CRN North Thames
Each year, we approach patients and their carers, asking them to tell us about their experience of taking part in a research study; both the good, and the not so great.
We conduct this survey to look for ways to improve how clinical studies are delivered, and to make sure all patients have the best possible experience of being in a study. The information given is then used to understand what works best for patients, and where we can make helpful changes in the way we do things.
One example of a change that has been made since reviewing their local PRES data, is by the research staff from the Clinical Research Facility at University College Hospital who are now asking patients during their early study visits if they know who to contact if they have an issue or concern while they are on the study. They are also using the data to escalate to senior staff the fact that patients are still having to experience long waits for blood results.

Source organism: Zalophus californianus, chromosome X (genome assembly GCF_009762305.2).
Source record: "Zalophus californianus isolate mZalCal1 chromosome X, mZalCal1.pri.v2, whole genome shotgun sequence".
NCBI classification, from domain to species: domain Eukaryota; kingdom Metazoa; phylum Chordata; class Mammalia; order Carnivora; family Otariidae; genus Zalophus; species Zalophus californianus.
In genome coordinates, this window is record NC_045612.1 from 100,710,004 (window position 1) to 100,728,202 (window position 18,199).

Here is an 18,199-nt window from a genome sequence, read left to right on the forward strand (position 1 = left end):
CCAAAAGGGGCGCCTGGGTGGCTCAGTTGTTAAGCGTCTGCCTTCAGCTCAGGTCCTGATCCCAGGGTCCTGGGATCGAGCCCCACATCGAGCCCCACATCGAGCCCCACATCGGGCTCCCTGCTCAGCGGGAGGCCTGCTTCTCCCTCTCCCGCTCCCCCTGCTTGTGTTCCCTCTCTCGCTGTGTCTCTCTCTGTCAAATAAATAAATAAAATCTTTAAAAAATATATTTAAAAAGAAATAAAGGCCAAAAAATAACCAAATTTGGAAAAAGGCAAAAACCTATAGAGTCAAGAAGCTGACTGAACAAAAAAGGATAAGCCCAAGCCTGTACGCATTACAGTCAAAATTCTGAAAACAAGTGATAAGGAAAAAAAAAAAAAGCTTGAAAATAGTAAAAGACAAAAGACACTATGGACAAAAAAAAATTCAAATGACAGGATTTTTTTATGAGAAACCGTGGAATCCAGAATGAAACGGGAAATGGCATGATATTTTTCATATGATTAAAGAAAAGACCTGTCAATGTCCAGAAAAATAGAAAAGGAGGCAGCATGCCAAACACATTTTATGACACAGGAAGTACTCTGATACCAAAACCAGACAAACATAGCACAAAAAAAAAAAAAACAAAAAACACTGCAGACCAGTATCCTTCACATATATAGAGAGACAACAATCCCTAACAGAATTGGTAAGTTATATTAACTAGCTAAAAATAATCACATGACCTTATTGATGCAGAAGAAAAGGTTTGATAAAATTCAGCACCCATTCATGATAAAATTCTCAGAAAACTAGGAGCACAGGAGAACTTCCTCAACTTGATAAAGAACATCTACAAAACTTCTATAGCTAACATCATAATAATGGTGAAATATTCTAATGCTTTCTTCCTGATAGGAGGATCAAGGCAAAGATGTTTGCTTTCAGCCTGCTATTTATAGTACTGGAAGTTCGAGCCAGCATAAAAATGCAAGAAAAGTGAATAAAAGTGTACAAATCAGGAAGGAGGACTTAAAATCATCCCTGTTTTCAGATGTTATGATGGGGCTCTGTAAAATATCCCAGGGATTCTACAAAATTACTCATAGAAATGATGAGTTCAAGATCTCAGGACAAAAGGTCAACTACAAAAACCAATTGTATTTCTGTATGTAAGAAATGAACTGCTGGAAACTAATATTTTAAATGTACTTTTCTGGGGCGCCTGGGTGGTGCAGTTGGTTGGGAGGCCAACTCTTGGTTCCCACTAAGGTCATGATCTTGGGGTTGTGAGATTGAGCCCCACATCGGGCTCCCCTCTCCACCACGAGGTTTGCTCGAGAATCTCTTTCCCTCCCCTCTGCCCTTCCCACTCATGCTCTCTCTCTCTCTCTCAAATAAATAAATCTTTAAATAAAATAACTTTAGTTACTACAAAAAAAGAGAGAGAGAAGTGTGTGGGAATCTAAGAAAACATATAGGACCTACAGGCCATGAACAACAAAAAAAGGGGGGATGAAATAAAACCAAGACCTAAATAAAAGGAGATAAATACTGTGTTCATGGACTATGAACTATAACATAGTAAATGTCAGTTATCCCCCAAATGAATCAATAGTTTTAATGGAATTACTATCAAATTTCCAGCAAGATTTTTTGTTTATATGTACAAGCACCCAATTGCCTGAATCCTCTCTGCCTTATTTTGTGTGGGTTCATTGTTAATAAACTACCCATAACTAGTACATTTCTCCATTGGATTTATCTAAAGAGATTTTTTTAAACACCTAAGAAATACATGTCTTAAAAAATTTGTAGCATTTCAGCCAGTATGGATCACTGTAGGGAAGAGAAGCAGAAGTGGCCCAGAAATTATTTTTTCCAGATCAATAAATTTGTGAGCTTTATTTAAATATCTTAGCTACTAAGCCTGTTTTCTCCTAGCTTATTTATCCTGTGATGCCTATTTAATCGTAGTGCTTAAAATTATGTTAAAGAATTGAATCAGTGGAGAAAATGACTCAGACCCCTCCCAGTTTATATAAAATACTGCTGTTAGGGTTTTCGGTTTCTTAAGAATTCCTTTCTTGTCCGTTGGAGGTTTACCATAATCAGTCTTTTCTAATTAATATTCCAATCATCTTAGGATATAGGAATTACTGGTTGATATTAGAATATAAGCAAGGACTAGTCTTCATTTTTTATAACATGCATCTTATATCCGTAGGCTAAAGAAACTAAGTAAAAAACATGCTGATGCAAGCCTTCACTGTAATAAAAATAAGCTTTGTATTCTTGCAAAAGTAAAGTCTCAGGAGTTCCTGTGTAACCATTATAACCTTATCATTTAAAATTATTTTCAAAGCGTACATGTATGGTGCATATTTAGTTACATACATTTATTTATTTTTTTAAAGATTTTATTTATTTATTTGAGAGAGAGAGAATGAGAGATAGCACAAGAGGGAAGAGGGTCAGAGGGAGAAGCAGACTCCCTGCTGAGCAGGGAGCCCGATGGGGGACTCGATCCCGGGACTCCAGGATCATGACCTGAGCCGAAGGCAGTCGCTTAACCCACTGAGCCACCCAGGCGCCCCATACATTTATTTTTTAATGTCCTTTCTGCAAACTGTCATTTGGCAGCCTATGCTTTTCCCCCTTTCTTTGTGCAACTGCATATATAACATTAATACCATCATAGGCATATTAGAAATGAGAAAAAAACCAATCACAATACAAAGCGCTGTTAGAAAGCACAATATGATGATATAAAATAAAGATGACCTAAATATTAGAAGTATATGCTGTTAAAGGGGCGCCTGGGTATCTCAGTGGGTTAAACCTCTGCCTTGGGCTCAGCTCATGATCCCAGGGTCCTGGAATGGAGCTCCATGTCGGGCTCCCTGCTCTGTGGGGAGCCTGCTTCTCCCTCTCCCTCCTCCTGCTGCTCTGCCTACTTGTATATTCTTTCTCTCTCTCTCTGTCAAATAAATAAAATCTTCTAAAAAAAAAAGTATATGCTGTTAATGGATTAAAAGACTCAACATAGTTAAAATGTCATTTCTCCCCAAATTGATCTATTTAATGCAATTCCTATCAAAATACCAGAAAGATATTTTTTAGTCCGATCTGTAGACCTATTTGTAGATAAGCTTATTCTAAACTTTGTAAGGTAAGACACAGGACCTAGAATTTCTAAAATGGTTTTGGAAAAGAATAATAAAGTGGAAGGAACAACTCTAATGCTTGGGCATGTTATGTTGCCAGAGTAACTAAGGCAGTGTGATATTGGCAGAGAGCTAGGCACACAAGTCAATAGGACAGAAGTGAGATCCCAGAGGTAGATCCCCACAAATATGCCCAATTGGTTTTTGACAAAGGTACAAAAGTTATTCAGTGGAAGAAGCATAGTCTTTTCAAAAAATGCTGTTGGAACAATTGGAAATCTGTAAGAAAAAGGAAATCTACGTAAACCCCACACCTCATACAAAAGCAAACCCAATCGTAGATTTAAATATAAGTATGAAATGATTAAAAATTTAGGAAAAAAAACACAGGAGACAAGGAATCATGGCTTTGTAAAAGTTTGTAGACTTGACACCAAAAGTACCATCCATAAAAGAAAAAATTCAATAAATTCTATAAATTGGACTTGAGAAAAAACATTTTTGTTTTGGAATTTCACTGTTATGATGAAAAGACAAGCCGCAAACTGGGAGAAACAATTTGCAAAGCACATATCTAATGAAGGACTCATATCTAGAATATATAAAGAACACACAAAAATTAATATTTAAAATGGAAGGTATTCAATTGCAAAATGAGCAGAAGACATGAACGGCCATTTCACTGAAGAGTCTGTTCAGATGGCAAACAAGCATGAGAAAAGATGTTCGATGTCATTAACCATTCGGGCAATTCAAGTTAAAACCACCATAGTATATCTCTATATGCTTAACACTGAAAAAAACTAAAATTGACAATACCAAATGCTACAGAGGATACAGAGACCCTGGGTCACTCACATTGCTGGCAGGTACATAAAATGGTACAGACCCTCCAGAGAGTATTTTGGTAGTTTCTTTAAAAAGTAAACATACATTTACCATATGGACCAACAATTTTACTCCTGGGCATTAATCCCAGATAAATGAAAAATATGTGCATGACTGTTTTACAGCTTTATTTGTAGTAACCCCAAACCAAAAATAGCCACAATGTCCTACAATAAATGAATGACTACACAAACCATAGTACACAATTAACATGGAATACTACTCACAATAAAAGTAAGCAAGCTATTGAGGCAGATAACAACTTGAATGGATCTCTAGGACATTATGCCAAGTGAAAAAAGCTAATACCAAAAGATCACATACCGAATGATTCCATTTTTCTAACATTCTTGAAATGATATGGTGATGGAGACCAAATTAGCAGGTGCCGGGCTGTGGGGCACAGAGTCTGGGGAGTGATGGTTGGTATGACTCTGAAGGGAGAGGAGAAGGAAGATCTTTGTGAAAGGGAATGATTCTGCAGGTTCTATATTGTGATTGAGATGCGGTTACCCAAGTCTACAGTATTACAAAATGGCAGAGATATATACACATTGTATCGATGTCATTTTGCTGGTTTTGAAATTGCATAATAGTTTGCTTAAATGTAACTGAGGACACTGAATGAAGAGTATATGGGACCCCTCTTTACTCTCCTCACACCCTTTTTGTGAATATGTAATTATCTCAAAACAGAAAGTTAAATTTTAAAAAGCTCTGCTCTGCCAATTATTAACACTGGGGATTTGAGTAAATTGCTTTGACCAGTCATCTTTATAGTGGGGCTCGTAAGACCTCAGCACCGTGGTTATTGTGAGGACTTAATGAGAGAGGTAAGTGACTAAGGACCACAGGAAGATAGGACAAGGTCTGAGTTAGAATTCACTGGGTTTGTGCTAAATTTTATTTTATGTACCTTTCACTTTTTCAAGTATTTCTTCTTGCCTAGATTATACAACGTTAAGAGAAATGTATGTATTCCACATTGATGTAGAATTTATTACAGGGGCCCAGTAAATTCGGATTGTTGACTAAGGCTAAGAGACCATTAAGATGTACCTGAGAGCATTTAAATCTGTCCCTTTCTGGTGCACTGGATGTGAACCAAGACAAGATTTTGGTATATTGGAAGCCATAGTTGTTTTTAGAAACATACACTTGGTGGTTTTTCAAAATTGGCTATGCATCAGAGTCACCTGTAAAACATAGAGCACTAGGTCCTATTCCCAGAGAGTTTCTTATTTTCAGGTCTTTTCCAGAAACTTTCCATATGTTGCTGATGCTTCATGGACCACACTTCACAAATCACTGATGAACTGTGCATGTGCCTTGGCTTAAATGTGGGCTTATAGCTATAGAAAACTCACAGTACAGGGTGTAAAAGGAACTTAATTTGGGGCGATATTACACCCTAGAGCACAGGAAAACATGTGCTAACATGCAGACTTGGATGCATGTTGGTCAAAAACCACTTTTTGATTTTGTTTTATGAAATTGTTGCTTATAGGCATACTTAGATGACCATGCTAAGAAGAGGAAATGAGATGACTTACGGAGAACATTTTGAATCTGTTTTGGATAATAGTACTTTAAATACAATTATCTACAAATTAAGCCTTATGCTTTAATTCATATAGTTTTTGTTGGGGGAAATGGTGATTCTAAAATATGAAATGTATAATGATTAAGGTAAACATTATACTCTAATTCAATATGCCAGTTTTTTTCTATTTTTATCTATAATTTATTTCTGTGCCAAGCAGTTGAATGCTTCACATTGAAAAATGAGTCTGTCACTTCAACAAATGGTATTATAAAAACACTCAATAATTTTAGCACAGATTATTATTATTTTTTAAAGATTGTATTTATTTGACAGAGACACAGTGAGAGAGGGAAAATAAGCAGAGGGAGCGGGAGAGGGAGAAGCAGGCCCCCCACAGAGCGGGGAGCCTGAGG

Last year's (2018/19) results told us:
90% of adults in North Thames had a 'good' or 'great' research experience - a 2% increase on 2017/18
1,337 adults completed the survey
Nine out of 10 adults said they would take part in research again in the future
81% of respondents found out about the research study they were on thanks to their doctor or nurse, and 91% of people knew who to contact if they had a question or concern throughout their participation in the study they were enrolled on.
This year, for the first time, children between the ages of five and 16 were surveyed
77.5% of children said they would take part in research again
If you or your child took part in research over the last year, we'd love your help with our new survey for 2019/20.
To view or complete a survey, you can find them online - just click on the link below for the right survey for your age group. These will be live from September 16 2019.
Please note: The surveys use the words ‘research study’ to describe all types of studies whether they be observational, questionnaire studies or more complex treatment trials.